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Lisa de Moraes's TV Column: Conan O'Brien, Newark Mayor Call a Truce

Newark Mayor Booker has dished out gibes.
Newark Mayor Booker has dished out gibes. (Mel Evans - AP)

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On Oct. 8, Conan played his trump card. The secretary of state appeared in a taped message calling for a truce and a negotiated end to their differences:

"The time has come to make peace. . . . Then you can end this silly feud and you can go back to what you both do best. For Mayor Booker, that means leading Newark toward a new era of growth and prosperity. For Conan that means dancing around the stage and making lame jokes about my pantsuits. Thank you. And Conan, please don't bother me again."

"The idea is not a new one. All the talk shows do it," our late-night pundit explained. " 'The Colbert Report' does this kind of thing about every seven weeks. You work up a little news cycle. You need to do this when you're making 200 shows a year. . . . These things really help if you're in the game. They're not in the game."

In fact, while the faux feud seems to have bolstered Booker, Conan isn't seeing similar popularity spikes. For Booker, the gag has gotten him a few weeks of free national exposure on a show that charges around 40 thou per 30-second ad, and the mayor now ranks fourth among elected officials on WeFollow.com, which tracks Twitter popularity, according to Huffingtonpost.com. Only President Obama, John McCain and San Francisco Mayor Gavin Newsom are ahead of Booker.

But Conan's numbers haven't moved an inch -- even on the night he scored the Clinton appearance. During the second week of the TV season, when the faux feud was in full throttle, Conan averaged 2.7 million viewers, about 2 million fewer than Jay Leno attracted as host of the same show the second week of the previous TV season. And among the 18-to-34-year-old viewers Conan is supposed to attract and NBC is said to focus on in late night, Conan clocked 700,000 -- the same crowd Leno attracted one year earlier.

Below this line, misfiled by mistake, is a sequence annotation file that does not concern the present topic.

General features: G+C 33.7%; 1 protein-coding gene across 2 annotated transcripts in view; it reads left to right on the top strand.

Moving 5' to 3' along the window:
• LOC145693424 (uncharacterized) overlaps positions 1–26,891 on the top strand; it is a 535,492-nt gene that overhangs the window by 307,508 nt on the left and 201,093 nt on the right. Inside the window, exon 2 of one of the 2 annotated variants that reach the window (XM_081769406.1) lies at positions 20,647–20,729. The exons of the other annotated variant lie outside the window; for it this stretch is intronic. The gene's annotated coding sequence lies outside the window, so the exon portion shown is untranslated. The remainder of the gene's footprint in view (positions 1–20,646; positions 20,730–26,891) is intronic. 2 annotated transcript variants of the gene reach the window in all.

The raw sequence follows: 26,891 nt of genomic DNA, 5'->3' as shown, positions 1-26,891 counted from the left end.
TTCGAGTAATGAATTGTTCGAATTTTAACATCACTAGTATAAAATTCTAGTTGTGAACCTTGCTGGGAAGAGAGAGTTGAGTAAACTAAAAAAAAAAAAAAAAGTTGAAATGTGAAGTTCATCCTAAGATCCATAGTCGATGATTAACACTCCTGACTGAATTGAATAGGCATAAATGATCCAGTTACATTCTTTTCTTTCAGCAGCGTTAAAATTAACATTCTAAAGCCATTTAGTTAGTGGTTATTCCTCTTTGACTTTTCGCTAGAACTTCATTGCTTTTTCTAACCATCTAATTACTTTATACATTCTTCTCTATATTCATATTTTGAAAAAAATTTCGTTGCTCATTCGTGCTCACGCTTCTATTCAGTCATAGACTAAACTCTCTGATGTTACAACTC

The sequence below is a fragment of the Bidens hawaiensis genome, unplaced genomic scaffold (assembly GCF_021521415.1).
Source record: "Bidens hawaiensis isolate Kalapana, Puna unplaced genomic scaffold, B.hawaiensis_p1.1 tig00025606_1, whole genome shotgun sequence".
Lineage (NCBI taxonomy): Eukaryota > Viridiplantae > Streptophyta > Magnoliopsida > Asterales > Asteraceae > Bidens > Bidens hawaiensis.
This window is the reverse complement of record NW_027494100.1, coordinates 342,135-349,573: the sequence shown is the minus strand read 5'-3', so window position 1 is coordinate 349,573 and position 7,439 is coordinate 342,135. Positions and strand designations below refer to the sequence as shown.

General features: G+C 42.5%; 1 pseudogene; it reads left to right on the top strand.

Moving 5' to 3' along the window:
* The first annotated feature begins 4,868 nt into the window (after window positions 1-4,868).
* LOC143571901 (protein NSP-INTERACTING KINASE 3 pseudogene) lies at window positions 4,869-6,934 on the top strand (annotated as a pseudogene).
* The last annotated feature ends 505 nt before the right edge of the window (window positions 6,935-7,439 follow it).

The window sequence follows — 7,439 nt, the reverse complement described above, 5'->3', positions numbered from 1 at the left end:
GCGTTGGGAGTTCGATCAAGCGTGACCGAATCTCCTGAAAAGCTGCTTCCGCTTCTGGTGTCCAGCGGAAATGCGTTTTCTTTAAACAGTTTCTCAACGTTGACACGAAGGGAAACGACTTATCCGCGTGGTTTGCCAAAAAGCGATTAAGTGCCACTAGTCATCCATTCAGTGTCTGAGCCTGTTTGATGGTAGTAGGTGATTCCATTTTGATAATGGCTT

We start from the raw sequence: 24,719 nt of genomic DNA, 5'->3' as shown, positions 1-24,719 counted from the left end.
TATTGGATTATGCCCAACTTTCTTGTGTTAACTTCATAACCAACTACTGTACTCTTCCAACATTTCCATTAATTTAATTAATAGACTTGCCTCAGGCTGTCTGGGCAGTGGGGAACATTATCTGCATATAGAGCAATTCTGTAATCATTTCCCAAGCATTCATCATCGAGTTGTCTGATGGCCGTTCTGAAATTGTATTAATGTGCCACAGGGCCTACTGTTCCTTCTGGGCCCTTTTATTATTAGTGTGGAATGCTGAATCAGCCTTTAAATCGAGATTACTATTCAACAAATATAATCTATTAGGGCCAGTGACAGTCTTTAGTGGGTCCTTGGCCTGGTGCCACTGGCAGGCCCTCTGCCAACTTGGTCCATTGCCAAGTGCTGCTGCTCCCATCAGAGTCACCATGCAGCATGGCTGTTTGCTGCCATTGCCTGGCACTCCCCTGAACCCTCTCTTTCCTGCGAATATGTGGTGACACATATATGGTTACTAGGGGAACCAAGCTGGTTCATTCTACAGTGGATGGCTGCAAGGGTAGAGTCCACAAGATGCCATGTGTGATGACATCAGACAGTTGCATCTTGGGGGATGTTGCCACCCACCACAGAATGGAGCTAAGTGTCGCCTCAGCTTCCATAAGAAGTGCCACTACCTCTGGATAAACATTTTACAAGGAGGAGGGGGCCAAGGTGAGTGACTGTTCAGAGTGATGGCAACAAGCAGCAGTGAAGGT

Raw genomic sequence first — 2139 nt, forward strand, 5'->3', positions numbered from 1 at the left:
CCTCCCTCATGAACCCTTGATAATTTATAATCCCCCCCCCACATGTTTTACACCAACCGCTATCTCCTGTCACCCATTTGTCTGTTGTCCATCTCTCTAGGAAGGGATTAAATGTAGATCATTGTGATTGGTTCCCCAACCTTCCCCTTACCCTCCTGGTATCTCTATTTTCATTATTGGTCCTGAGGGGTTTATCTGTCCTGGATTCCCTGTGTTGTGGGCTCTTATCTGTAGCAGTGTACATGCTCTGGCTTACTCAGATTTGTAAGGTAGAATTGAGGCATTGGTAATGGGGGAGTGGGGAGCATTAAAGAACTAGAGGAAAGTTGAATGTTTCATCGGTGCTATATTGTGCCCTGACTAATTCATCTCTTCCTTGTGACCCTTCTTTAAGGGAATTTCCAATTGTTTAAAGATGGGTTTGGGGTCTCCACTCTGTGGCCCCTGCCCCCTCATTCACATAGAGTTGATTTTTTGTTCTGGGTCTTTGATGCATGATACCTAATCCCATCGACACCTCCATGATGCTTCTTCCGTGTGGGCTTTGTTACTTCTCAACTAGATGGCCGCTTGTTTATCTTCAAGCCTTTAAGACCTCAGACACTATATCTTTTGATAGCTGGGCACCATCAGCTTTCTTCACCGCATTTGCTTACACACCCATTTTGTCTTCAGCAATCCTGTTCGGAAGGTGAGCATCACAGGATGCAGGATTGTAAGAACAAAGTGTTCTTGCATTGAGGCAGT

NBC hopes the denouement of the Booker-O'Brien kerfuffle attracts a lot of viewers -- both to the Friday broadcast and its online afterlife. To some extent it will depend on how well Booker performs. When Booker's good -- as when he appeared on Rachel Maddow's MSNBC show on election night in 2008 -- he's very, very good. But when he's bad -- as when he appeared on "The Colbert Report" on Sept. 14 to plug "Brick City" -- he's horrid.

Conan's feud with Booker is similar to the one Colbert ginned up in 2007 when he threatened to burn his honorary doctorate of fine arts that Knox College awarded him when he gave the school's commencement address the previous year. On his show he said he would torch the document on air if the school bestowed the same honor on Bill Clinton.

A faux feud erupted; Knox College President Roger Taylor finally offered to go on Colbert's show to explain the difference between Colbert's degree and Clinton's. And, in his commencement speech, Clinton spoke thusly:

"When Lincoln ran for president in 1860, the truth is that's why he got this honorary degree. Your college was trying to help him get elected and you wanted to give him a little boost. One hundred forty-six years later, you gave Stephen Colbert a degree to give his ratings a boost. That's what Al Gore now calls an assault on reason."


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